An inhalable caffeine fix the size of a tube of lipstick has become the latest energy supplement to hit the market.
But experts have questioned the new product's potential health implications, and Democratic U.S. Senator Charles Schumer of New York wants the U.S. Food and Drug Administration to review AeroShot, saying he fears youngsters will use the inhaler as a club drug to drink to excess.
Edwards said AeroShot was not aimed at under-18s and was a safe alternative to coffee.
He said: Even with coffee--if you look at the reaction in Europe to coffee when it first appeared--there was quite a bit of hysteria.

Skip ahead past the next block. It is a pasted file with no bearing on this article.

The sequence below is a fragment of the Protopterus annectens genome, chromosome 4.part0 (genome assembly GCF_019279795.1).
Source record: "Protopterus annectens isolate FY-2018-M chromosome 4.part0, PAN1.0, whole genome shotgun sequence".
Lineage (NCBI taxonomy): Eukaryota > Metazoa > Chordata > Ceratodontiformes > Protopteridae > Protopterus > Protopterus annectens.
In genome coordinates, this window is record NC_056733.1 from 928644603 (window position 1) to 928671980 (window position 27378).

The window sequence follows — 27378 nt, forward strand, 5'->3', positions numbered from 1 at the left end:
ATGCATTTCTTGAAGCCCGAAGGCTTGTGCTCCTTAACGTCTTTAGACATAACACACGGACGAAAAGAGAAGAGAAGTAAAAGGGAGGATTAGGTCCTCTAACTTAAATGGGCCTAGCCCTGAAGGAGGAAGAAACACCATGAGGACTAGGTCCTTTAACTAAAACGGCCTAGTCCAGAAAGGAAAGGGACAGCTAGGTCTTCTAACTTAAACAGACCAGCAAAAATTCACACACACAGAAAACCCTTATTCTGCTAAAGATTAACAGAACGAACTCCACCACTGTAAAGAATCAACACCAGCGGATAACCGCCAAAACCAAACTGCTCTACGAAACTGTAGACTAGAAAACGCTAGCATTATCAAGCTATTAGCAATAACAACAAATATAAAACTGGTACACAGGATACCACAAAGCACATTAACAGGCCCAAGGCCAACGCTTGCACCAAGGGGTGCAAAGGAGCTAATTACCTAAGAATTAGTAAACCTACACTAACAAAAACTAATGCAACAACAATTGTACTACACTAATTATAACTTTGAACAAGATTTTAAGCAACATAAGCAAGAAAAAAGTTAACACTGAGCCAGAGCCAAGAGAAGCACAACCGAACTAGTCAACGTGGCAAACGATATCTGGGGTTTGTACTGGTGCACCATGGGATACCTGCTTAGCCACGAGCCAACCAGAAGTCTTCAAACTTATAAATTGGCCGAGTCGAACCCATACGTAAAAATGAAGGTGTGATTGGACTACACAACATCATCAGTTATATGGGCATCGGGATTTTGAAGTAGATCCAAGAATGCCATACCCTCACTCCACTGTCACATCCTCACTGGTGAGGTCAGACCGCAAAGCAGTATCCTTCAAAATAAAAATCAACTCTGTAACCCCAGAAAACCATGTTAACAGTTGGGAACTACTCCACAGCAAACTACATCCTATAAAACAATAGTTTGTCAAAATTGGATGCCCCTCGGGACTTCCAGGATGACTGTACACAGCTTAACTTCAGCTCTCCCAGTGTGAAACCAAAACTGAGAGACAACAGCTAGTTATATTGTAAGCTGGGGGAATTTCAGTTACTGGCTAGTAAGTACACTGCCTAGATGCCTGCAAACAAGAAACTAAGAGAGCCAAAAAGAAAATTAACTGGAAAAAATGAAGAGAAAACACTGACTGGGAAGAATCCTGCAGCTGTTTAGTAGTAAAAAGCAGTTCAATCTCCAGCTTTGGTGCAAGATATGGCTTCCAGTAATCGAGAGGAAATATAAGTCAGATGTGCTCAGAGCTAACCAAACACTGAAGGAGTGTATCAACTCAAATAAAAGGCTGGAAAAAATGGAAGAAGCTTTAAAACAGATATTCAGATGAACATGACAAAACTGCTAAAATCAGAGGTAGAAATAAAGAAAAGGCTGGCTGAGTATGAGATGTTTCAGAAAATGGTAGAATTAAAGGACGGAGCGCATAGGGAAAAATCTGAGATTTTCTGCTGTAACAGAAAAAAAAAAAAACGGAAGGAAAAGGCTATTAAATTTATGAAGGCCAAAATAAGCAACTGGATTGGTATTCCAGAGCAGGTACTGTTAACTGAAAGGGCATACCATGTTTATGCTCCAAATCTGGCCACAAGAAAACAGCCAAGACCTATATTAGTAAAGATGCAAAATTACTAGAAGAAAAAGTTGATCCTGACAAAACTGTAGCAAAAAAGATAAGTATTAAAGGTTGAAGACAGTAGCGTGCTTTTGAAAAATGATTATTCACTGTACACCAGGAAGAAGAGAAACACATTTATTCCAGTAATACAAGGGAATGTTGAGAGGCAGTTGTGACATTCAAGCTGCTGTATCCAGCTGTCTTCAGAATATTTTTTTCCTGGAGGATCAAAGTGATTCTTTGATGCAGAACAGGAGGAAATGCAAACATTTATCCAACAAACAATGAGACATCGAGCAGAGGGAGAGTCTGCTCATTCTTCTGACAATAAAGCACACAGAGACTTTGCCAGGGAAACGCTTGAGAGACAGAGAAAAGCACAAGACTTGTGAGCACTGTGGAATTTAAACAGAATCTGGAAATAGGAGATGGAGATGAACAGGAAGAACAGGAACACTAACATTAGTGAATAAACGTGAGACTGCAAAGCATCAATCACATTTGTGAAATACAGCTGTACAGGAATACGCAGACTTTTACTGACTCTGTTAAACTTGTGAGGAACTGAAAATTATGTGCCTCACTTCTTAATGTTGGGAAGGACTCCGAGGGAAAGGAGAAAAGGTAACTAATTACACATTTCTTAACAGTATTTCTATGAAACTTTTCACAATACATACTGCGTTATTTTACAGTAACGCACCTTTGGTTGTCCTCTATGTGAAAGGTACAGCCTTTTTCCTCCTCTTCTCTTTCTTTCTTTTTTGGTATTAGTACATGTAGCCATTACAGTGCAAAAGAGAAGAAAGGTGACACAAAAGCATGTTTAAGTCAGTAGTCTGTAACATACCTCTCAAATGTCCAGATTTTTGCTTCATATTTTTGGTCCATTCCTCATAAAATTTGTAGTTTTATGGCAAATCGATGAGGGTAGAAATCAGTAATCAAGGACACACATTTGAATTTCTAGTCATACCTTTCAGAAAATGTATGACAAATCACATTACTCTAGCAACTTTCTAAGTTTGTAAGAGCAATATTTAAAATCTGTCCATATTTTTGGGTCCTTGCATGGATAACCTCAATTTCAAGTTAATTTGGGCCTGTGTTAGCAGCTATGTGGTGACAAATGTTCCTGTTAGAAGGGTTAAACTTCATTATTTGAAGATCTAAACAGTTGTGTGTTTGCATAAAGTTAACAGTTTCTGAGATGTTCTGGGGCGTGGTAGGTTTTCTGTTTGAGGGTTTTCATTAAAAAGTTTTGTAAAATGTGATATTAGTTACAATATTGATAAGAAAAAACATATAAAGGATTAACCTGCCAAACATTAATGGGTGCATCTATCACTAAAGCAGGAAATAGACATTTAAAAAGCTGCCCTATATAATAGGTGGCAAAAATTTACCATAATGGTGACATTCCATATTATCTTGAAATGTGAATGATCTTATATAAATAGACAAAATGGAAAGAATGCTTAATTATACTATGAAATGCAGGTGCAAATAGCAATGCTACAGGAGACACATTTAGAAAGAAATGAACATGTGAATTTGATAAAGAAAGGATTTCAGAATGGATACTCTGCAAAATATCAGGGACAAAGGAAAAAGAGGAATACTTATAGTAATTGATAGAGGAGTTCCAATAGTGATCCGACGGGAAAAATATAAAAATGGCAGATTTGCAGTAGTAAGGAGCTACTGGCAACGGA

So anything new, there's always some knee-jerk reaction that makes us believe 'Well, maybe it's not safe.'
So far AeroShot has been rolled out in New York, Boston and in France--where it is manufactured.
According to Edwards, the idea came to him after a conversation with French chef Thierry Marks in 2007, with the pair combing culinary expertise and Edwards' work on medical aerosols.
The result of that conversation was Breathable Foods, whose first venture was an inhalable chocolate called Le Whif.
According to Breathable Foods, the AeroShot is not intended to replace coffee but is meant to give people with active lifestyles access to their caffeine fix.